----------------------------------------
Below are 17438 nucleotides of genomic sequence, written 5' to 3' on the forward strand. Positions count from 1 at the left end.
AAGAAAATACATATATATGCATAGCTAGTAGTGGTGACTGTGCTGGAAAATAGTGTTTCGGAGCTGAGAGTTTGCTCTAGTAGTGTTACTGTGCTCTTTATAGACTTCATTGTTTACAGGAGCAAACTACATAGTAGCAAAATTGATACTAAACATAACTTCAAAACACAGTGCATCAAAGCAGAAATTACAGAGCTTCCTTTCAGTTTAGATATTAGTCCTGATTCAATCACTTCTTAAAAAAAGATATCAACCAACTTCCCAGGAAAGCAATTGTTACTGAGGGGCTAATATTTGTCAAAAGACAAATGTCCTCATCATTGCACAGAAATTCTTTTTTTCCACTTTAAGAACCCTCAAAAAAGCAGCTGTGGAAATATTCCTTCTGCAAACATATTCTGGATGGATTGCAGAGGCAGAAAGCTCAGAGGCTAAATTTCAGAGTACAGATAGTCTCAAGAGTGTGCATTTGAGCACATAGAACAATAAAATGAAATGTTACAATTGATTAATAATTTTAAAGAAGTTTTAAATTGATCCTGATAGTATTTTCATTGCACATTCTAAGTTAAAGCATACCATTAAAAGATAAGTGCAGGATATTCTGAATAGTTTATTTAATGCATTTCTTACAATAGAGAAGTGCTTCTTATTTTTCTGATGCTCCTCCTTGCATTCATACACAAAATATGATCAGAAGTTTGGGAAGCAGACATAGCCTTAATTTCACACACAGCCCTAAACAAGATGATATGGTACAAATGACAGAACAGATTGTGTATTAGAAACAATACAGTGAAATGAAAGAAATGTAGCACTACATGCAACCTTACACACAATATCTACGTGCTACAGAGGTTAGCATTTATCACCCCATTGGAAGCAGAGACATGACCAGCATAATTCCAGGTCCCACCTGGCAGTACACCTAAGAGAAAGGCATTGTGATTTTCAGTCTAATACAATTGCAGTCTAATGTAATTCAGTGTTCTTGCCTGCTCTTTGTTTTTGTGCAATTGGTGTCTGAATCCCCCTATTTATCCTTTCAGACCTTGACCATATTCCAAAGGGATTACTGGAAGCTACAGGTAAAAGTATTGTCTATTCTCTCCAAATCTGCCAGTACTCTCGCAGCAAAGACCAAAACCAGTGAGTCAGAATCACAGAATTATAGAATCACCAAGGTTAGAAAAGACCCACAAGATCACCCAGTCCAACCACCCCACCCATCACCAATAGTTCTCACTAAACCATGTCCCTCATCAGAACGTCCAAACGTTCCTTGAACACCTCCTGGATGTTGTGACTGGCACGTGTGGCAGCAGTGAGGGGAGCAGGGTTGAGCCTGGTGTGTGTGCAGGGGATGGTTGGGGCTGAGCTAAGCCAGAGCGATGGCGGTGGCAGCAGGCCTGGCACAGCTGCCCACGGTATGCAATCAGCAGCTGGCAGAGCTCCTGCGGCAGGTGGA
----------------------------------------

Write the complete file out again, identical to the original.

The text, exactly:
Below are 17438 nucleotides of genomic sequence, written 5' to 3' on the forward strand. Positions count from 1 at the left end.
AAGAAAATACATATATATGCATAGCTAGTAGTGGTGACTGTGCTGGAAAATAGTGTTTCGGAGCTGAGAGTTTGCTCTAGTAGTGTTACTGTGCTCTTTATAGACTTCATTGTTTACAGGAGCAAACTACATAGTAGCAAAATTGATACTAAACATAACTTCAAAACACAGTGCATCAAAGCAGAAATTACAGAGCTTCCTTTCAGTTTAGATATTAGTCCTGATTCAATCACTTCTTAAAAAAAGATATCAACCAACTTCCCAGGAAAGCAATTGTTACTGAGGGGCTAATATTTGTCAAAAGACAAATGTCCTCATCATTGCACAGAAATTCTTTTTTTCCACTTTAAGAACCCTCAAAAAAGCAGCTGTGGAAATATTCCTTCTGCAAACATATTCTGGATGGATTGCAGAGGCAGAAAGCTCAGAGGCTAAATTTCAGAGTACAGATAGTCTCAAGAGTGTGCATTTGAGCACATAGAACAATAAAATGAAATGTTACAATTGATTAATAATTTTAAAGAAGTTTTAAATTGATCCTGATAGTATTTTCATTGCACATTCTAAGTTAAAGCATACCATTAAAAGATAAGTGCAGGATATTCTGAATAGTTTATTTAATGCATTTCTTACAATAGAGAAGTGCTTCTTATTTTTCTGATGCTCCTCCTTGCATTCATACACAAAATATGATCAGAAGTTTGGGAAGCAGACATAGCCTTAATTTCACACACAGCCCTAAACAAGATGATATGGTACAAATGACAGAACAGATTGTGTATTAGAAACAATACAGTGAAATGAAAGAAATGTAGCACTACATGCAACCTTACACACAATATCTACGTGCTACAGAGGTTAGCATTTATCACCCCATTGGAAGCAGAGACATGACCAGCATAATTCCAGGTCCCACCTGGCAGTACACCTAAGAGAAAGGCATTGTGATTTTCAGTCTAATACAATTGCAGTCTAATGTAATTCAGTGTTCTTGCCTGCTCTTTGTTTTTGTGCAATTGGTGTCTGAATCCCCCTATTTATCCTTTCAGACCTTGACCATATTCCAAAGGGATTACTGGAAGCTACAGGTAAAAGTATTGTCTATTCTCTCCAAATCTGCCAGTACTCTCGCAGCAAAGACCAAAACCAGTGAGTCAGAATCACAGAATTATAGAATCACCAAGGTTAGAAAAGACCCACAAGATCACCCAGTCCAACCACCCCACCCATCACCAATAGTTCTCACTAAACCATGTCCCTCATCAGAACGTCCAAACGTTCCTTGAACACCTCCTGGATGTTGTGACTGGCACGTGTGGCAGCAGTGAGGGGAGCAGGGTTGAGCCTGGTGTGTGTGCAGGGGATGGTTGGGGCTGAGCTAAGCCAGAGCGATGGCGGTGGCAGCAGGCCTGGCACAGCTGCCCACGGTATGCAATCAGCAGCTGGCAGAGCTCCTGCGGCAGGTGGA